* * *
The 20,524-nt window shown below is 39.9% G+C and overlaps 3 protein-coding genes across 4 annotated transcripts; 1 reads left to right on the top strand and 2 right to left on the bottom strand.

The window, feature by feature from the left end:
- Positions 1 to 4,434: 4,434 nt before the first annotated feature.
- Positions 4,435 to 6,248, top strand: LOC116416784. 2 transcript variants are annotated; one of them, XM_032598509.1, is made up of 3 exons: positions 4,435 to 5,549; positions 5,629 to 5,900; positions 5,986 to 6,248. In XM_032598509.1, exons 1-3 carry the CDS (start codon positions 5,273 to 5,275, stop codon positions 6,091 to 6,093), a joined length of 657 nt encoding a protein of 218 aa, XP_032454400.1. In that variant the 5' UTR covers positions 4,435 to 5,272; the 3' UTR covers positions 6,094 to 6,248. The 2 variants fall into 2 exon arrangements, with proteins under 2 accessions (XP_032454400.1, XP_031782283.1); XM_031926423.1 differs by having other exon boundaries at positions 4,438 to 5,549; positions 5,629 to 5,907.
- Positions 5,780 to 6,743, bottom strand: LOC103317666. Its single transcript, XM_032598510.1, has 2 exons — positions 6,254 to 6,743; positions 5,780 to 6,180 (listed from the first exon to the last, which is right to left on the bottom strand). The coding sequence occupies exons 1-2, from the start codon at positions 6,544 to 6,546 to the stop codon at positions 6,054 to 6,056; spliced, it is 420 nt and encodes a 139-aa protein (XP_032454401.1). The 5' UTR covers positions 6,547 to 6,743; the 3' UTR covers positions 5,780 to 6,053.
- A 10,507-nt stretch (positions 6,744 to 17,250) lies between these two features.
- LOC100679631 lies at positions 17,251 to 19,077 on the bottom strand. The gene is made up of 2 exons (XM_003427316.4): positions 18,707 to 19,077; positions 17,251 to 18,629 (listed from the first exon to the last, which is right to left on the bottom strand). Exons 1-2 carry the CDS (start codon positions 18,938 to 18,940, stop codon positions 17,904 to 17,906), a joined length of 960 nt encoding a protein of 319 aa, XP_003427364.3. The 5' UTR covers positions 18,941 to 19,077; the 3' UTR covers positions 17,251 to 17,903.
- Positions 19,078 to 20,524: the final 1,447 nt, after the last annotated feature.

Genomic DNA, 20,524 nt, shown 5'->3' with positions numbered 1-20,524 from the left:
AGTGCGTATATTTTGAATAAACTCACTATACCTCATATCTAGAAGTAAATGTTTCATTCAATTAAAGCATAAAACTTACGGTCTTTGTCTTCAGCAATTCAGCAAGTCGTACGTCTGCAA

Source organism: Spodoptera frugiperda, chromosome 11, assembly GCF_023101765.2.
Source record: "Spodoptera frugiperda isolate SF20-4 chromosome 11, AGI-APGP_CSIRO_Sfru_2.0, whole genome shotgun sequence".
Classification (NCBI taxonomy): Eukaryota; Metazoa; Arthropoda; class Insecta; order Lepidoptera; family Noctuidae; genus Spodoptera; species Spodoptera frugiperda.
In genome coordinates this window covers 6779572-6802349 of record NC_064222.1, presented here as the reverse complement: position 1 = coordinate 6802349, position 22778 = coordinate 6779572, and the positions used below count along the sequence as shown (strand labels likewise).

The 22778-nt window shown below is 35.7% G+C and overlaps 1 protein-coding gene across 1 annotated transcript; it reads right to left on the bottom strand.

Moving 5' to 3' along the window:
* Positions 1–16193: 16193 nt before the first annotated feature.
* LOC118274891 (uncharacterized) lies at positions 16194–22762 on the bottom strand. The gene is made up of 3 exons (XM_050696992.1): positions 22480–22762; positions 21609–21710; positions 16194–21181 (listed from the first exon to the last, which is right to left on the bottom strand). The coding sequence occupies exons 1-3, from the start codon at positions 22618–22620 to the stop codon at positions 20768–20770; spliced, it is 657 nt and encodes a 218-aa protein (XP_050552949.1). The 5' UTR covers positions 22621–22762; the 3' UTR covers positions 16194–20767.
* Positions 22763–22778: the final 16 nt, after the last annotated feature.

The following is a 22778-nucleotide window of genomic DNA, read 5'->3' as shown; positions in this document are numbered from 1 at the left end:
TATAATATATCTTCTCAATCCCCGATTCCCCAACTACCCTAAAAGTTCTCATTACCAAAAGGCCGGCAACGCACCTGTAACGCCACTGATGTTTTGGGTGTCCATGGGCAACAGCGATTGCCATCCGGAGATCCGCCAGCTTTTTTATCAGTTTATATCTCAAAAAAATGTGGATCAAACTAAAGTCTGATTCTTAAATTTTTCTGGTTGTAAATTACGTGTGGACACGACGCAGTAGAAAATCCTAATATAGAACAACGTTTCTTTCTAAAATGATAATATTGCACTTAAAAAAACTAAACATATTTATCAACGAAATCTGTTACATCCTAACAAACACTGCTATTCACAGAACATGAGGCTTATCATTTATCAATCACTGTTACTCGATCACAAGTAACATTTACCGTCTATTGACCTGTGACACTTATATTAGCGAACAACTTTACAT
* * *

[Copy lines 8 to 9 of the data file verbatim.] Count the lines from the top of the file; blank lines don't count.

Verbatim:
- Positions 19,078 to 20,524: the final 1,447 nt, after the last annotated feature.

Genomic DNA, 20,524 nt, shown 5'->3' with positions numbered 1-20,524 from the left: